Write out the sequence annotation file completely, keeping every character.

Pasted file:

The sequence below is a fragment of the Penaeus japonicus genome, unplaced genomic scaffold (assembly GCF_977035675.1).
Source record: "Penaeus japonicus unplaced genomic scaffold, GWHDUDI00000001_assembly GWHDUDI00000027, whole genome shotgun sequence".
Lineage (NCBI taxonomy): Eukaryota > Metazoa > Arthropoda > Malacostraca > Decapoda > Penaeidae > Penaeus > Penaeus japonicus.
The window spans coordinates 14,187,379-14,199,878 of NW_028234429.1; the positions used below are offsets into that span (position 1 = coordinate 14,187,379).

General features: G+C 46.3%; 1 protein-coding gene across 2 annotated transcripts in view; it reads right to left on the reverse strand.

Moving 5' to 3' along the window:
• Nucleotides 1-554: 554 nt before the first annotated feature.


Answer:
The sequence below is a fragment of the Penaeus japonicus genome, unplaced genomic scaffold (assembly GCF_977035675.1).
Source record: "Penaeus japonicus unplaced genomic scaffold, GWHDUDI00000001_assembly GWHDUDI00000027, whole genome shotgun sequence".
Lineage (NCBI taxonomy): Eukaryota > Metazoa > Arthropoda > Malacostraca > Decapoda > Penaeidae > Penaeus > Penaeus japonicus.
The window spans coordinates 14,187,379-14,199,878 of NW_028234429.1; the positions used below are offsets into that span (position 1 = coordinate 14,187,379).

General features: G+C 46.3%; 1 protein-coding gene across 2 annotated transcripts in view; it reads right to left on the reverse strand.

Moving 5' to 3' along the window:
• Nucleotides 1-554: 554 nt before the first annotated feature.